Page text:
The third seed will take on a surprise semi-finalist in the second singles match of the day at the Rogers Cup in Montreal.
Just when some of us thought Agnieszka Radwanska might be stuck in a long-term slump, she does enough to remind us why she’s climbed as high as second in the world rankings. Having failed to beat a top ten player since March, the Pole routed her nemesis Victoria Azarenka for the loss of only four games on Friday night.
Azarenka’s right knee injury gave Radwanska time and space to work her magic. Ordinarily, Aga would have been pressured by the Belarusian’s harder hitting and court control, but with Vika unable to move freely or trust herself when pulled out wide, Radwanska’s changes of pace and direction paid dividends. She played savvy, sensible tennis and kept her cool even when her opponent threatened a revival, wrapping up a 6-2, 6-2 victory in 65 minutes.
Earlier on Friday, Ekaterina Makarova clocked another milestone – a maiden Premier 5 semi-final – when she took care of qualifier Coco Vandeweghe in three sets. Following up her win over Wimbledon champion Petra Kvitova, Makarova was again the steadier player, saving 83% of break points during the 6-1, 4-6, 6-1 win.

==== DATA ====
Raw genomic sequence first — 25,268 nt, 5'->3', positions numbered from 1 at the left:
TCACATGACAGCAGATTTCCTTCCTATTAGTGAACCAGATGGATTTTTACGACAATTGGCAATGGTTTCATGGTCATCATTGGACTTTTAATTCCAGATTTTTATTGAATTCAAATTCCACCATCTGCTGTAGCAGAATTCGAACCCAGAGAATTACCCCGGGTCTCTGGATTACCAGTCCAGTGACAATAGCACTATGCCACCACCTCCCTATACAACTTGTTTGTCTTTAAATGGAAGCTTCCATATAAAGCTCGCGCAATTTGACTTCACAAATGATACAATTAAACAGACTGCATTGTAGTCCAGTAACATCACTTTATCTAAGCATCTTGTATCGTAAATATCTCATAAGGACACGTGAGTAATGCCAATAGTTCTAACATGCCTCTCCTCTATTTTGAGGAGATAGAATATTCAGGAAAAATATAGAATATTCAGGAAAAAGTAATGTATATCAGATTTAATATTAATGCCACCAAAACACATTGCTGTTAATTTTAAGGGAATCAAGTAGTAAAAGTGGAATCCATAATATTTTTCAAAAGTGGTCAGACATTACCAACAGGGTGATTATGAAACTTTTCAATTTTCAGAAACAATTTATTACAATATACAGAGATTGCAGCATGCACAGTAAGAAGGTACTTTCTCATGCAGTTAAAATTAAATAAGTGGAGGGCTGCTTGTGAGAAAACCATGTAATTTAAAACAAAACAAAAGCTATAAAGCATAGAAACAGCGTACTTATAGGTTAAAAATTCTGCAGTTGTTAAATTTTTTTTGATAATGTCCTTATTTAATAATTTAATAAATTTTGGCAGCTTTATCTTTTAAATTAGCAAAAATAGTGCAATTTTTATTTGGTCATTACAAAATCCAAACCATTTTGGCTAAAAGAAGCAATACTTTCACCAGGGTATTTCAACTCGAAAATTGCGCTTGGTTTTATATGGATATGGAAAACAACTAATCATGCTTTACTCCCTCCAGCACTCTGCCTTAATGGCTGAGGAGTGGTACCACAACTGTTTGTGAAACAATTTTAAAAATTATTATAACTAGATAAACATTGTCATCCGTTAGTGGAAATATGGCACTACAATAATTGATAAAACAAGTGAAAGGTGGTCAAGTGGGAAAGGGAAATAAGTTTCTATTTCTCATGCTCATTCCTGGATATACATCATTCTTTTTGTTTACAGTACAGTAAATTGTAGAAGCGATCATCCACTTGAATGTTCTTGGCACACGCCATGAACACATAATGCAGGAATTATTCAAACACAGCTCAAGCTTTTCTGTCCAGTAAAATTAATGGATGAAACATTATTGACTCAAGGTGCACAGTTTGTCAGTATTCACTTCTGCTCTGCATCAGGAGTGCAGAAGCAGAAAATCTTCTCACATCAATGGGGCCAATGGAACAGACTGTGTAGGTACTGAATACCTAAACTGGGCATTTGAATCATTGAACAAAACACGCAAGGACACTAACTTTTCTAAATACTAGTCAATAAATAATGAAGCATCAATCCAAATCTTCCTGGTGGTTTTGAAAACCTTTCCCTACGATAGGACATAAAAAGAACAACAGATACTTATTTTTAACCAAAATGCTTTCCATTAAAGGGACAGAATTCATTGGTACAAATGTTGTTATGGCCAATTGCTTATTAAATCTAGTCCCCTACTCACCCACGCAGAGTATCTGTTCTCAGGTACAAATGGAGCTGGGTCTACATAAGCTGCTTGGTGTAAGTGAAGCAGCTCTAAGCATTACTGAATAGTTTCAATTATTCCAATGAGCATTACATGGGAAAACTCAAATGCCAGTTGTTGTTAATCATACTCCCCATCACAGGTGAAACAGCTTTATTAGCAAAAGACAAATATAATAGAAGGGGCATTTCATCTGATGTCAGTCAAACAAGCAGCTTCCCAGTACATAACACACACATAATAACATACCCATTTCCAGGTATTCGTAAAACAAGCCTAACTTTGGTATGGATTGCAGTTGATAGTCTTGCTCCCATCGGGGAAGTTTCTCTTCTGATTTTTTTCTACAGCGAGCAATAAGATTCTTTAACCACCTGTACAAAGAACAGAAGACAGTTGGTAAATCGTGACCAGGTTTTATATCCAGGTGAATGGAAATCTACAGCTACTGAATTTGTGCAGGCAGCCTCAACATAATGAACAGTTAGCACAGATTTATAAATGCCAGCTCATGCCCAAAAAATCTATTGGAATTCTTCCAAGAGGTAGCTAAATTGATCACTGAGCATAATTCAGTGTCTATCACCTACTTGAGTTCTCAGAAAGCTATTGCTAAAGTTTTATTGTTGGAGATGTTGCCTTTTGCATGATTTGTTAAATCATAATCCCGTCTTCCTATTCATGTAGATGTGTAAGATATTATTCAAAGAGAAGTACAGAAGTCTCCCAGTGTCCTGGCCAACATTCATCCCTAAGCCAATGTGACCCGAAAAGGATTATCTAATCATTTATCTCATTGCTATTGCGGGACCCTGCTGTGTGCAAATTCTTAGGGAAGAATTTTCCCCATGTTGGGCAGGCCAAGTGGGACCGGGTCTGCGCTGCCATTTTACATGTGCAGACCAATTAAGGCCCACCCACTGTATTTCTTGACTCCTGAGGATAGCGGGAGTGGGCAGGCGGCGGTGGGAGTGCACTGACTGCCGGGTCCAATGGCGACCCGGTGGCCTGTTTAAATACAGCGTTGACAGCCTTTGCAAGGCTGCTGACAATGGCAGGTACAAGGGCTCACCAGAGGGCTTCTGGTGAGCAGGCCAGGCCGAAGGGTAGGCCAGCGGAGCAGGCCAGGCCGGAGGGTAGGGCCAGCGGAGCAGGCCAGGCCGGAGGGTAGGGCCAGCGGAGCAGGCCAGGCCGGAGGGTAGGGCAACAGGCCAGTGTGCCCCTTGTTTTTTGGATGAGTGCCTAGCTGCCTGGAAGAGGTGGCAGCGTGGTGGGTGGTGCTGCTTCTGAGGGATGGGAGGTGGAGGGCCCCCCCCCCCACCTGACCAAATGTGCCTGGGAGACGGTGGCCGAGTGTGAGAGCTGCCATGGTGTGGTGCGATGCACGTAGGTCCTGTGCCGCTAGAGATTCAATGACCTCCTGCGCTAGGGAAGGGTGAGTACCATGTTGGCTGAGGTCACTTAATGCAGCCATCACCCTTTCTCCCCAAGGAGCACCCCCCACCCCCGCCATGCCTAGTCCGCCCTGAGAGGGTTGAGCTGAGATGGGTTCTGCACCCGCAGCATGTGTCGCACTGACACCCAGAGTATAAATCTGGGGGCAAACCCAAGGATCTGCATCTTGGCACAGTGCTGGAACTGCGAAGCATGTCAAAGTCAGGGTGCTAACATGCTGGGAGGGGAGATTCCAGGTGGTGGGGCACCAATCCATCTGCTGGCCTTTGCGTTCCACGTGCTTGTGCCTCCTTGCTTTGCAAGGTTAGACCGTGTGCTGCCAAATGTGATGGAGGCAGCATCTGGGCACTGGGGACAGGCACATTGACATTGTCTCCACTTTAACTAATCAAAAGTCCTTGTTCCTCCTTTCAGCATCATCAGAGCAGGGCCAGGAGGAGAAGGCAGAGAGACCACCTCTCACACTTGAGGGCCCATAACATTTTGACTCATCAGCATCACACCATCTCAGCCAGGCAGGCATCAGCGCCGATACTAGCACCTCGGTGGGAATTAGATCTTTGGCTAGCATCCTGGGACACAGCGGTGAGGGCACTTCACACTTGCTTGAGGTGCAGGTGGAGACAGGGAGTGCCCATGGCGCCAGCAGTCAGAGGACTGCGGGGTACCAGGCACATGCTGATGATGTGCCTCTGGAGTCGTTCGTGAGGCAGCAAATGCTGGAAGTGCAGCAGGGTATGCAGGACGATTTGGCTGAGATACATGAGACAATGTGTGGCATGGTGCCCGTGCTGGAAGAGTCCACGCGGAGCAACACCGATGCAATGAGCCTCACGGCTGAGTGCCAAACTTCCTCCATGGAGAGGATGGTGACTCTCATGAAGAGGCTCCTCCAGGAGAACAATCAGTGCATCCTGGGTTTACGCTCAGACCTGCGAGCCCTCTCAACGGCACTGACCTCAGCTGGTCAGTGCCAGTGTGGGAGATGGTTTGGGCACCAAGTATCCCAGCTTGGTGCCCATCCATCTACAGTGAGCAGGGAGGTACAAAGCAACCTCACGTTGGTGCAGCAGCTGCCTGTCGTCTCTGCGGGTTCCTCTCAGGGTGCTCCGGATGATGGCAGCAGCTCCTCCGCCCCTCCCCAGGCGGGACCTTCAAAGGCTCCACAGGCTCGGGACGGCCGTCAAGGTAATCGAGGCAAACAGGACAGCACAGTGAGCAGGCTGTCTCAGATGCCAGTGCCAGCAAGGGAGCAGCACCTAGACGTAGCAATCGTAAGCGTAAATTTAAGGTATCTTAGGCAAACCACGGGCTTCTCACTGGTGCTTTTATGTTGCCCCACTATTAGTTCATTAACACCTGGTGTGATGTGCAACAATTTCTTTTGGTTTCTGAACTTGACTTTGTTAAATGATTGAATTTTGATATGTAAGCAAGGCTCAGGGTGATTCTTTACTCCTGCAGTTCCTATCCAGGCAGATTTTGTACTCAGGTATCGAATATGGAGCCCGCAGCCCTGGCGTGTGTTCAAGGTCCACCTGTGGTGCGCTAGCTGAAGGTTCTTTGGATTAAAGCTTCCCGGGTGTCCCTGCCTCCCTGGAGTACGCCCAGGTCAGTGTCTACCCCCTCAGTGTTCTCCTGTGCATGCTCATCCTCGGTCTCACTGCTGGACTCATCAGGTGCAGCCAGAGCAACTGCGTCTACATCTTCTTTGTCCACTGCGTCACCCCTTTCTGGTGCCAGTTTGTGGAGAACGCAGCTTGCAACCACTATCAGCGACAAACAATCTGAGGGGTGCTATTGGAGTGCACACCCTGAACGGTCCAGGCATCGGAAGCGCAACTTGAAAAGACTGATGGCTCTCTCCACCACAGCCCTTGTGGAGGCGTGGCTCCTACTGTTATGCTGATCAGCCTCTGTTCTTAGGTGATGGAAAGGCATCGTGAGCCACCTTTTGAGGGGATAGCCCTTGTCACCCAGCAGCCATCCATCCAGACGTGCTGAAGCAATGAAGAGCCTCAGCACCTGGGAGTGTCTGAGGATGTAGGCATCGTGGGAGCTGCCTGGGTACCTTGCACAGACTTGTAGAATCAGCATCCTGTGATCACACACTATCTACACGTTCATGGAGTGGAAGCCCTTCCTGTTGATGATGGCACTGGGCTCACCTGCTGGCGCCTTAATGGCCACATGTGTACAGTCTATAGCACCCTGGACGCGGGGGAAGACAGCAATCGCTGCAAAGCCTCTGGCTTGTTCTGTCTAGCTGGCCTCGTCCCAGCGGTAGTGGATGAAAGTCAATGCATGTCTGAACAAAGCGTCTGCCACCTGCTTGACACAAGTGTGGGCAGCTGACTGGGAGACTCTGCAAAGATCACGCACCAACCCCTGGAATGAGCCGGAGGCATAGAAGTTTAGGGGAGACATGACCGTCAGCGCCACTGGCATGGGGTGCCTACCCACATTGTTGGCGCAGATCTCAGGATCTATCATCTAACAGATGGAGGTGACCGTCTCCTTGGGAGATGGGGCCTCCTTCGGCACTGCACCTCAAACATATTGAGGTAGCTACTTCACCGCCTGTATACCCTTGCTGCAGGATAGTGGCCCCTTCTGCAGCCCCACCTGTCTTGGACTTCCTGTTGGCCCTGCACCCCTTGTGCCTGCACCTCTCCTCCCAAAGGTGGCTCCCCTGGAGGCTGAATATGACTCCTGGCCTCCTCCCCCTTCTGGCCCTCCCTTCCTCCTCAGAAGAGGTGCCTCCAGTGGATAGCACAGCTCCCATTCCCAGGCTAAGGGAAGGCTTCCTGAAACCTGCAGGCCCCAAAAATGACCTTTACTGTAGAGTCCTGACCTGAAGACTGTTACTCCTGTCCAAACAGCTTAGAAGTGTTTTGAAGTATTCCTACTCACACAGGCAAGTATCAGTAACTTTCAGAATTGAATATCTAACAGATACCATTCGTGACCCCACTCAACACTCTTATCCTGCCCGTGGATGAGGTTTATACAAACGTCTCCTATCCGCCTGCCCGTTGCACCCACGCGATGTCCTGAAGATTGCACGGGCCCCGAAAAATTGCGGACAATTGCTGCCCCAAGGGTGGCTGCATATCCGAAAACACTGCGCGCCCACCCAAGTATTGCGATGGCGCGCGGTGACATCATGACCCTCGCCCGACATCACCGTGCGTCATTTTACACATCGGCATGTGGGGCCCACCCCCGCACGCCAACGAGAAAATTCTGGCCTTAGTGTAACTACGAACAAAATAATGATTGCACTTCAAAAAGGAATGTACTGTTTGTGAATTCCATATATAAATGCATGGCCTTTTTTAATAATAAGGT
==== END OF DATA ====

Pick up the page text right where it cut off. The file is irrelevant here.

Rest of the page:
Makarova will be confident of extending her streak on Saturday. Although she is ranked well below Radwanska and trails 2-3 in their head-to-head, she won their two most recent – and most high-profile – meetings. The Russian stunned the world number five 6-4, 6-4 at last year’s US Open, and thrashed her 6-3, 6-0 at Wimbledon six weeks ago. On those occasions, Radwanska simply had no answer to Makarova’s aggressive hitting, and stood helpless as her powderpuff second serves were returned with interest.
To win tonight, Radwanska will need to return Makarova’s tricky lefty serve to awkward spots in order to prevent the Russian from landing a killer second strike. She’ll have to step inside the baseline to avoid getting tugged side to side, and she’ll have to target the Makarova forehand judiciously. She undoubtedly has the talent and nous to do all of those things, but will she have the desire, especially when the going gets tough?
Recently – the All England Club loss to Makarova is a prime example – Radwanska has appeared to lose interest in matches when the tide turns agains her. Rather than reach into her bag of tricks and find a creative solution, she has opted to continue playing passively, as though hoping her opponent will beat herself. Will the morale-boosting win over Azarenka give her the impetus to fight for victory over Makarova? Or will we see more of that tight-lipped, petulant gaze that has characterised many of her 2014 defeats?